President Barack Obama is looking to Russia and China for help in thwarting Iran's nuclear weapon plans. He met with leaders from both countries at the Asia-Pacific economic summit in Hawaii this past weekend.
"All three of us entirely agree on the objective, which is making sure that Iran does not weaponize nuclear power and that we don't trigger a nuclear arms race in the region," Obama said, according to the Voice of America.
Obama told the APEC gathering that sanctions on Tehran are having an "enormous bite" and he wants more.
Meanwhile, GOP candidates took aim at the president's handling of the Iran crisis at a debate in South Carolina Saturday.
Click play to watch the updated report from CBN News Senior Editor John Waage.
Former Massachusetts Gov. Mitt Romney called Iran the president's greatest foreign policy failure.
"It's worth putting in place crippling sanctions," Romney said. "It's worth working with the insurgents in country to encourage regime change in the country.
"And if all else fails, if after all of the work we've done, there's nothing else we can do beside take military action, then of course you take military action," he said.
"The United States of America is willing in the final analysis, if necessary, to take military action to keep Iran from having a nuclear weapon," Romney added.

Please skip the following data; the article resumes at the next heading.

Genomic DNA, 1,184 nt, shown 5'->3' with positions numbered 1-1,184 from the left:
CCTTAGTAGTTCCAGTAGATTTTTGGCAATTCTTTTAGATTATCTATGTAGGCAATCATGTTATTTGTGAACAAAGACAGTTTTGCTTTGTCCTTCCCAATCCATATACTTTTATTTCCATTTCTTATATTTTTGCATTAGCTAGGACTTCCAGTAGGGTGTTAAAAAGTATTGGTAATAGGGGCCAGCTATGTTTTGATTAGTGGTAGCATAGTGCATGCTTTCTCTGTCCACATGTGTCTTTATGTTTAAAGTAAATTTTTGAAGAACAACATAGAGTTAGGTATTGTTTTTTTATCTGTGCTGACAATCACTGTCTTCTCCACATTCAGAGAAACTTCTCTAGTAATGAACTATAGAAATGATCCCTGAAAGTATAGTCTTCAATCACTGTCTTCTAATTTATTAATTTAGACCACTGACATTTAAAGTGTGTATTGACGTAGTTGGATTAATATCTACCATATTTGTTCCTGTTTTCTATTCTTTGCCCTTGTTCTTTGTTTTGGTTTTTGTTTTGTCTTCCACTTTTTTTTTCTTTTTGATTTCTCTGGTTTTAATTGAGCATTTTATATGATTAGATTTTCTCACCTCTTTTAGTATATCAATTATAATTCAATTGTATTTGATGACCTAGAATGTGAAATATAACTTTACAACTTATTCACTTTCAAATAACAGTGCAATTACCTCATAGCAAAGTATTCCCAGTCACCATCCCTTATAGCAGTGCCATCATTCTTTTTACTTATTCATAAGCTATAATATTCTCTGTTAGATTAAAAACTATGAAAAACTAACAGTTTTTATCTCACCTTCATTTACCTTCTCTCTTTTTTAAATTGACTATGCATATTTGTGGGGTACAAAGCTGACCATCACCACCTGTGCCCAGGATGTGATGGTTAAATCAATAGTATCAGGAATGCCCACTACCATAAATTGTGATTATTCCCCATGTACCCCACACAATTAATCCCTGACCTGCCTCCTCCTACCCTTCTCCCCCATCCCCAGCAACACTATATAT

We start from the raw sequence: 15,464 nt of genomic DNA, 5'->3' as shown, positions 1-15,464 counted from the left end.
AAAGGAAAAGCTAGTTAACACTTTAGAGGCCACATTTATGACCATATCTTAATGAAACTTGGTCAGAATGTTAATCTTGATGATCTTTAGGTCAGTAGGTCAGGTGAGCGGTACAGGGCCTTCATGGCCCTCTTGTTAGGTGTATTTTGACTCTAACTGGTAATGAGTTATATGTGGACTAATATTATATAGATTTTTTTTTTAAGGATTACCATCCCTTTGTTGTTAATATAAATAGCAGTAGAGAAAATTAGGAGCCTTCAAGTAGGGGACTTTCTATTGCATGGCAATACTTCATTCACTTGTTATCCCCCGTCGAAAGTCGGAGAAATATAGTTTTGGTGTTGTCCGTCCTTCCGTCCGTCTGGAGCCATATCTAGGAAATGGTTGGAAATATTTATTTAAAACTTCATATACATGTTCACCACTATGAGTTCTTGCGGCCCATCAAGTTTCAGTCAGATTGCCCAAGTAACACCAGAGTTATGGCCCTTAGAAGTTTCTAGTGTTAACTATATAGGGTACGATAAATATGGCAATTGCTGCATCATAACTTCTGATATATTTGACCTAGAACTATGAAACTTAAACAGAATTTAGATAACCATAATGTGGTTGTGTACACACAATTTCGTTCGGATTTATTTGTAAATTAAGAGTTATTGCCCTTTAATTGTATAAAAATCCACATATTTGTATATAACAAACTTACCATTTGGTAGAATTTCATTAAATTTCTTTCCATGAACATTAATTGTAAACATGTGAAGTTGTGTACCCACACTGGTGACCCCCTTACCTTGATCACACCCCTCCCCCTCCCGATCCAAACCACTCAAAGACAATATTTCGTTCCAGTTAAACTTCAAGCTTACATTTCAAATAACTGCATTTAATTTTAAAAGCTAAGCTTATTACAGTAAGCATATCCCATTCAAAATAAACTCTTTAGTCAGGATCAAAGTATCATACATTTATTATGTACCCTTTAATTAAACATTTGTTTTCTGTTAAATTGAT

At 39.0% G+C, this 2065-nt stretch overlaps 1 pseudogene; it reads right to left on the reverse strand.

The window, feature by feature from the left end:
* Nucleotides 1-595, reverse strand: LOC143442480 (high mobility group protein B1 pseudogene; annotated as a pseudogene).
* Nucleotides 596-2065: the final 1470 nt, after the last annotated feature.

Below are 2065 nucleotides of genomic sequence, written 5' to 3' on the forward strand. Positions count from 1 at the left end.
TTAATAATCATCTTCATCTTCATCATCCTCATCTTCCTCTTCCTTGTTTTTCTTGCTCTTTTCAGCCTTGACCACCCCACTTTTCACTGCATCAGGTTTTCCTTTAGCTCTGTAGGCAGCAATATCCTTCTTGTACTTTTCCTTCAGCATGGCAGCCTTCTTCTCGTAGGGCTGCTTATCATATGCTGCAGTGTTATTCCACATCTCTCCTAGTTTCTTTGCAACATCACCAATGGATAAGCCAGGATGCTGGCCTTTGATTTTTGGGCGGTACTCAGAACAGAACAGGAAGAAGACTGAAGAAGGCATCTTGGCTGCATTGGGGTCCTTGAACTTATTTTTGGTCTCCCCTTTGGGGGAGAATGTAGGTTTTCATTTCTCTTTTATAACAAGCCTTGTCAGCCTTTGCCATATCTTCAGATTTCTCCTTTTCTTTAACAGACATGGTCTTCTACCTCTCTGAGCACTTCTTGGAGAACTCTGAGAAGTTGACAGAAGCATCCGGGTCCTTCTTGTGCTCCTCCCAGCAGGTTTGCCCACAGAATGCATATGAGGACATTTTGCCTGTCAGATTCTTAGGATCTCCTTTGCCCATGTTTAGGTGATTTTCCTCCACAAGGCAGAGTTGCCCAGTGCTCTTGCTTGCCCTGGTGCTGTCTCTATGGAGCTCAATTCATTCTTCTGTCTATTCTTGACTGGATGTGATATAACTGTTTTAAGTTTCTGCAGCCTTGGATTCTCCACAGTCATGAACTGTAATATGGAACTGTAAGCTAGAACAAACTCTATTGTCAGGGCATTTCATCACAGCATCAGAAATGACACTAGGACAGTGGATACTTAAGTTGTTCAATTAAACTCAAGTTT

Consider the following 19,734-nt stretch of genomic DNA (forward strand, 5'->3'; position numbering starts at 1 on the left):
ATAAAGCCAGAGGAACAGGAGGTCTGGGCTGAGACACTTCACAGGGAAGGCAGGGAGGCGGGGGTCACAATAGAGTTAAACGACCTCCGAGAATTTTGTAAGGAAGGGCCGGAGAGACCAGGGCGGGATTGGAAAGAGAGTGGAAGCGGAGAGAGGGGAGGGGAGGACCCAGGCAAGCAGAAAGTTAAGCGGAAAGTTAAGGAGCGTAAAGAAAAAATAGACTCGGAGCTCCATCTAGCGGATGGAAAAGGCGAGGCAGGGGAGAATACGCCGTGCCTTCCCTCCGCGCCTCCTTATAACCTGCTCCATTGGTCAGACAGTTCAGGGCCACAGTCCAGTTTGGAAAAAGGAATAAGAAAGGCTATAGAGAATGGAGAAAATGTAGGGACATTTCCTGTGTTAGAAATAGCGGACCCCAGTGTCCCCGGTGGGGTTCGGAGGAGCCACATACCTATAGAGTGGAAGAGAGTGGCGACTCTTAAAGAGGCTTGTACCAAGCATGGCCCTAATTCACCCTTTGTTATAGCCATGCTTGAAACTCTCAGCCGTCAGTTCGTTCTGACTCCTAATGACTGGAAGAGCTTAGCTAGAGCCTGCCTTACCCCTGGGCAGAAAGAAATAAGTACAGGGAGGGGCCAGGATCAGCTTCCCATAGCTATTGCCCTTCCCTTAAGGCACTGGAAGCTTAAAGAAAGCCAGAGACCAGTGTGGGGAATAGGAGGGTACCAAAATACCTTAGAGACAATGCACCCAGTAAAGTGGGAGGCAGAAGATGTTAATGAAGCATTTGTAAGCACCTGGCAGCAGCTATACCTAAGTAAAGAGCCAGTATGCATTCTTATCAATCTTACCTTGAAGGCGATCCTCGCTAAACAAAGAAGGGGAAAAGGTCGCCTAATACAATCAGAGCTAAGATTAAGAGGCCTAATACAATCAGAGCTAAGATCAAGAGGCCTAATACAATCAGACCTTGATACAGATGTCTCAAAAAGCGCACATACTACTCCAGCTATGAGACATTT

Former House Speaker Newt Gingrich suggested, "Maximum covert operations to block and disrupt the Iranian program, including taking out their scientists, including breaking up their systems."
"Second, maximum coordination with the Israelis," he continued. "You have to take whatever steps are necessary to break its capacity to have a nuclear weapon."
Herman Cain also weighed in saying the U.S. should, "Assist the opposition movement in Iran that's trying to overthrow the regime."
"Our enemies are not the people of Iran, it's the regime. And a regime change is what they are trying to achieve," he said.
"There's one other thing that we can do," the former Godfather CEO added. "We could deploy our ballistic missile defense capable warships strategically in that part of the world."
The GOP debate in South Carolina was the first to address foreign policy.
However, one expert appearing Sunday on ABC's "This Week" said military action might be both dangerous and ineffective.
"The approach the Obama administration is taking is the opposite the Bush administration took in 2003 against Iraq," said Karim Sadjadpour of the Carnegie Endowment for International Peace.
"This time around, I think the Obama administration recognizes that in order to obtain a robust international coalition which includes countries like China and Russia, we have to take milder unilateral action because those countries are not going to be on board with very harsh action," he explained.
There's very little response coming out of Israel -- the nation with the most at stake. The country must decide whether to strike Iran before the Islamic regime gets nuclear weapons.
Foreign minister Avigdor Lieberman said recently that Israel will first see how the world responds to the Iranian threat and then will make its decision on what to do.